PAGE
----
Confessions of a Single Mom With Cancer Entry #18

About a week before surgery, a friend of mine said to me, “You haven’t posted anything in a while. I miss your confessions. What’s going on?” So I thought about why I hadn’t written anything in almost a month and I had to confess this to her:

 
#18. I can’t do it all.

 
I know the world would like women to believe that they can. I’ve even tried to convince myself of it for many years. But the truth is, there are times when we really need to focus on something and other things suffer. For me, I’ve been really focused on my health and not just treatments and meds and procedures, but my health – I finally got my act together in regards to healthy eating, working out, reducing stress and while doing it I discovered why so many of us don’t. We don’t have time and if we make time, something else loses. For me, it was my quiet writing time.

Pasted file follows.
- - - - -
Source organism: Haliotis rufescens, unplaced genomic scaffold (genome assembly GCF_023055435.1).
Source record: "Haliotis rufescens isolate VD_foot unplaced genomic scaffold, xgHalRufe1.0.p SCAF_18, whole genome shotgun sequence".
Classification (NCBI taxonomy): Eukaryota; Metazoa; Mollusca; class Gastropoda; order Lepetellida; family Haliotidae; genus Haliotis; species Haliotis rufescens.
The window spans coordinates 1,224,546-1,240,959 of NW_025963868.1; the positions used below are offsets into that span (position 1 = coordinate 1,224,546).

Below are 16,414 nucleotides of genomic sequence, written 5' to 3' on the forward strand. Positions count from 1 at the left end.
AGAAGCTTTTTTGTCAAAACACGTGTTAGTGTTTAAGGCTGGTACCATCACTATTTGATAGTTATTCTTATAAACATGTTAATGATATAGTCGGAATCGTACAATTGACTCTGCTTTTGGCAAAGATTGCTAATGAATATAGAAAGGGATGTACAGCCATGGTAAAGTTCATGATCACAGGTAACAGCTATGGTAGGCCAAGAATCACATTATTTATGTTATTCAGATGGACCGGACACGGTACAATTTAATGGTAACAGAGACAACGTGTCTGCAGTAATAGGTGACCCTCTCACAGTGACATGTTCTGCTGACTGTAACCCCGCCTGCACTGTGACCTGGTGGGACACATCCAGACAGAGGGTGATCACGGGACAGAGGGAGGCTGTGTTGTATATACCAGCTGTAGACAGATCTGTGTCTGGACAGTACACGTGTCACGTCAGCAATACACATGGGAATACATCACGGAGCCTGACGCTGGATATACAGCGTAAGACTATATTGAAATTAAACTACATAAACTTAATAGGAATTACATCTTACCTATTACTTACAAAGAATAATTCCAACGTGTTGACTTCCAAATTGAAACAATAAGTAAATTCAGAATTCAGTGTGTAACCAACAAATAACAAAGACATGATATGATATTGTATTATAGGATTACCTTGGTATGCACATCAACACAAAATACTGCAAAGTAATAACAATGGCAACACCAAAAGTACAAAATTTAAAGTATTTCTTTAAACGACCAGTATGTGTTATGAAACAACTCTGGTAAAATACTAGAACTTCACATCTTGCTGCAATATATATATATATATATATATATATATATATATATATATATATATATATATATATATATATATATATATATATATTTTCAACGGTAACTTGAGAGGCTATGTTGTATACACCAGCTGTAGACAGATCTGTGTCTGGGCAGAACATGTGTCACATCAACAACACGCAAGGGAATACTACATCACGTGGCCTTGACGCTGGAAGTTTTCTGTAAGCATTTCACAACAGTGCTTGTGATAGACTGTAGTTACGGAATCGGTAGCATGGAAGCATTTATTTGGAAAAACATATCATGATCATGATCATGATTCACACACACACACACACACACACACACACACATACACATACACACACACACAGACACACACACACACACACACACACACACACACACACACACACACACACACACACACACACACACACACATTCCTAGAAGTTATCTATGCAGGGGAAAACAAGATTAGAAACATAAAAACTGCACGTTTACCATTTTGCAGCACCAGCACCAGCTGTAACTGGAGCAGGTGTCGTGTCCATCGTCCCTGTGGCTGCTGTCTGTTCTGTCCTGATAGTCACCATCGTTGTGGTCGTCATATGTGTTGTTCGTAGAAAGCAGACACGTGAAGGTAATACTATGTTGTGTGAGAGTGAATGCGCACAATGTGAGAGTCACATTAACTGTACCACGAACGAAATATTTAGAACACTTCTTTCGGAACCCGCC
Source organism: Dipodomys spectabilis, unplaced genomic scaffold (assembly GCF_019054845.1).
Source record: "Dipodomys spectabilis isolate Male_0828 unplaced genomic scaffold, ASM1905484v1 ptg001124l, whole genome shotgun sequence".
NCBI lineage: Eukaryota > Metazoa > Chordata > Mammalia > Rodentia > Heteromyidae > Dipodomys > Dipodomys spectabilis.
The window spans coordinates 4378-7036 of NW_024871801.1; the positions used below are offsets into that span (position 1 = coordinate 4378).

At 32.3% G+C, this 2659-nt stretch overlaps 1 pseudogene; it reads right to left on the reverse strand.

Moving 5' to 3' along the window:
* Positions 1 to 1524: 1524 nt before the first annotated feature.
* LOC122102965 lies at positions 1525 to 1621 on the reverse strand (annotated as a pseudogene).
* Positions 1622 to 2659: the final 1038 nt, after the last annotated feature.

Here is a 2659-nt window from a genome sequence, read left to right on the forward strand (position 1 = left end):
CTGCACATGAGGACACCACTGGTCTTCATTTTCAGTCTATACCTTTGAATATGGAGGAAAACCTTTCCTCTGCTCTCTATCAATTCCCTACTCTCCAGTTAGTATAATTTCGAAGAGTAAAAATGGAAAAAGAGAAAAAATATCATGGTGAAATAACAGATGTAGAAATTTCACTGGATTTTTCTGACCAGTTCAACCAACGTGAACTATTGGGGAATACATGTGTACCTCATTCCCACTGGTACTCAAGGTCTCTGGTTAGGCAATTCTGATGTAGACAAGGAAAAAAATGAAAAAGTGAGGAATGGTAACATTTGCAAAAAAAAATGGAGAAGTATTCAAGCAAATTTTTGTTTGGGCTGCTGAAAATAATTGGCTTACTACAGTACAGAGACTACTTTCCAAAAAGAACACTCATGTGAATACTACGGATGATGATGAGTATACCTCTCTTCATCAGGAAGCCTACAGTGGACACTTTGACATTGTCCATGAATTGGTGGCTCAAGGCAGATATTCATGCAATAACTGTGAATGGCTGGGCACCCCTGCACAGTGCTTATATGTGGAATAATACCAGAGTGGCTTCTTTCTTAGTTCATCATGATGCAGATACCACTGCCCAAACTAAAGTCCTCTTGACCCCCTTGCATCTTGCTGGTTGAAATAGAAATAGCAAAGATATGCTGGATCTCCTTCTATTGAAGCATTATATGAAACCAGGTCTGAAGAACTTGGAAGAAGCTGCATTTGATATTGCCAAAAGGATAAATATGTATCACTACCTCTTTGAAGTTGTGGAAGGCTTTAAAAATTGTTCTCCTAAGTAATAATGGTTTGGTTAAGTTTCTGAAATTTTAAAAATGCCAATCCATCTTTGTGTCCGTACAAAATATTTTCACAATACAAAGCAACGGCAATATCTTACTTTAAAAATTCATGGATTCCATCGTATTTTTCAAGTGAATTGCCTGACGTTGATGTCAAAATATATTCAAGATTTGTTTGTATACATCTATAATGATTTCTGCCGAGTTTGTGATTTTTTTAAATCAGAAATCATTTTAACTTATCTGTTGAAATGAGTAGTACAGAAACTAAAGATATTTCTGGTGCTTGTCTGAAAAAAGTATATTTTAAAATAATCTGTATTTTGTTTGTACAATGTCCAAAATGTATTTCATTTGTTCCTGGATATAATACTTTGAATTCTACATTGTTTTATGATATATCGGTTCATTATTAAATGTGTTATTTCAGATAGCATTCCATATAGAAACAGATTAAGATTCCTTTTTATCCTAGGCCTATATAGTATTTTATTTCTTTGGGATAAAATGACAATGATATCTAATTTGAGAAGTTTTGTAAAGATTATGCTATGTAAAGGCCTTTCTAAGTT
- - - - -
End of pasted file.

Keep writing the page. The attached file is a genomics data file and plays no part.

At the end of the day, after I’ve come home from work, cooked dinner, done homework, spent some time with the girls, cleaned up at least one of the rooms in the house and put them to bed, I pretty much have one hour before I can no longer keep my eyes open. In the past several months that had been my confession time. But as I prepared for my surgery, it became very important for me to get more physically active to improve my recovery. It was necessary for me to lose some of the weight I had gained during treatments but more importantly to get moving again so that my joints weren’t as sore and achy (side effect of the maintenance drugs). So that hour was spent on the treadmill and juicing for the next day.

 
And it was worth it. I had a little guilt at first about not writing, but I started seeing the benefits of my new focus and frankly, just stopped beating myself up. I knew I could pick up and start writing again at anytime, but our health will not always be there. I think about all those times I made excuses to not work out or to eat things I shouldn’t and on top of feeling bad about my choices, the little voice in my head would start in on me, making me feel even worse.